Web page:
There are two types of Location sources that can be provided to the Weather Excel Add-in: Latitude/Longitude and Address. This article describes how to use both forms.
Latitude/Longitude Location Source
Latitude and longitude are used to locate points on the globe as a pair of coordinates represented by numbers. Latitude represents how far north/south the point is and longitude represents how far east/east the point is. The numbers are often expressed in degrees because the earth is approximately a sphere. We use 360 degrees of longitude for a full circle (east to west) and 180 degrees of latitude for the half circle of north-south. To make life more interesting, we don’t use 0-360 longitude and 0-180 degrees latitude though. The standard representation uses -180 to 180 degrees for longitude and -90 to 90 degrees for latitude.
Setting up Latitude and Longitude Data
To use latitude and longitude data, create two separate columns in the input dataset – one for latitude and one for longitude.
Note: It is recommended that you use the column names “Latitude” and “longitude” so that the Visual Crossing add-in can automatically detect these columns as location data. In practice you may use any column names that you want. However, you may need to select those as location columns manually within the Visual Crossing tool.
Latitude values must range from -90 (at the South Pole) to 90 (at the North Pole), and they must be a decimal number. See the blog post references above if you need help converting other formats of latitude and longitude.
Longitude values must range from -180 to 180. 0 is the prime meridian through London, United Kingdom. Positive values are East of London (that is, most of Europe, Asia, the Middle East and Oceania), negatives values are west of London (North, Central and South America).
Below is a screenshot showing the completed Location Source configuration for the above data:
Note that if you have both address and latitude/longitude data, it is generally better to use the Longitude/Latitude as it will result in faster weather data look ups. In addition, the source of your data may have been able to provide more accurate latitude/longitude values (via GPS for example) than a geocoder can determine from an address alone.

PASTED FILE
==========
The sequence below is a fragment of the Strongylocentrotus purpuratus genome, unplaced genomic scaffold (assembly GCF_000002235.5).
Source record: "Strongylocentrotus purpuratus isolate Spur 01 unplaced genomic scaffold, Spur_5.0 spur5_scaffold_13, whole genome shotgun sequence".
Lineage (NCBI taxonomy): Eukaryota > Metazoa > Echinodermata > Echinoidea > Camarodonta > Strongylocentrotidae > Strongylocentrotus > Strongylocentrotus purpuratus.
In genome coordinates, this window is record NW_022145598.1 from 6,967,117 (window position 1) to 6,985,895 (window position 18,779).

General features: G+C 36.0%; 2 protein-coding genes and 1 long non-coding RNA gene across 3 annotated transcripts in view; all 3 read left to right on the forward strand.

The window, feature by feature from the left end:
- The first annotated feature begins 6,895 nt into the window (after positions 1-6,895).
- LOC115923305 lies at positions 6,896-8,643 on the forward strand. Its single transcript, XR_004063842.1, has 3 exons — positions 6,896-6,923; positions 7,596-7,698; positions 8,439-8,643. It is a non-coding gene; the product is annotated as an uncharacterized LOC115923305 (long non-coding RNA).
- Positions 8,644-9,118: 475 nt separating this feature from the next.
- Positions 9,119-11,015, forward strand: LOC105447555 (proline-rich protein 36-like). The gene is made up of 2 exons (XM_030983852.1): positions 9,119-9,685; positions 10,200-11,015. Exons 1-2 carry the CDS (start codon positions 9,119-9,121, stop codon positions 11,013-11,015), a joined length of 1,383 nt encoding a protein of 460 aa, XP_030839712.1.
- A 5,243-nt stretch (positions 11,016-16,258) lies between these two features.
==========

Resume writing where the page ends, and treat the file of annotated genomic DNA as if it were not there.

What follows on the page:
Address Location Source
if your data include address information but no longitude/latitude information, the add-in can look up the longitude/latitude automatically through a process known as ‘Address geocoding’. This process uses an system to look up the matching latitude/longitude based on an address.
Setting up Address data
To configured address based location source:
1. Create a single column with a fully combined address value. The more specific and accurate address information provided, the more accurate a match can be determined. City names and other more general location identifiers are permissible, and a best match will be determined based on the information provided.
2. Select the address column as part of the data range selection.
3. Choose the address column for the location source. It is recommended that you name your address column ‘Address’ where possible. If you do so, Visual Crossing will be able to automatically chose it as a location identifier that requires geocoding. You may chose a different column name, however. Just make sure that you select it properly in the weather configuration panel.
4. Optionally choose a name column. This is the column in your data that most closely represents the “name” of the location. This name value will be copied into the output data for joining or analysis. Note that you can set this value to your address column itself if no other columns are ore appropriate.
Below is an example of a properly configured address location source.
Other location sources
As mentioned above, the address geocoding process can also handle other location look-ups. If your data provides a city name, ZIP code, postal code etc., most of these can be processed providing that you give the country or state in addition. For example, although not recommended a city name of “New York City” alone may provide a unique and correct geocoding match. However, the city name “Herndon” will not. In this case you should use “Herndon, VA” or even “Herndon, VA, USA” to be fully precise. The less precise you are in your data, the more “guessing” the geocoder is forced to do thus increasing the chances of erroneous results.
Additional types of location look-ups are planed in the near future. If you have suggestions please let Visual Crossing support know which type look-ups you would be of interest to you.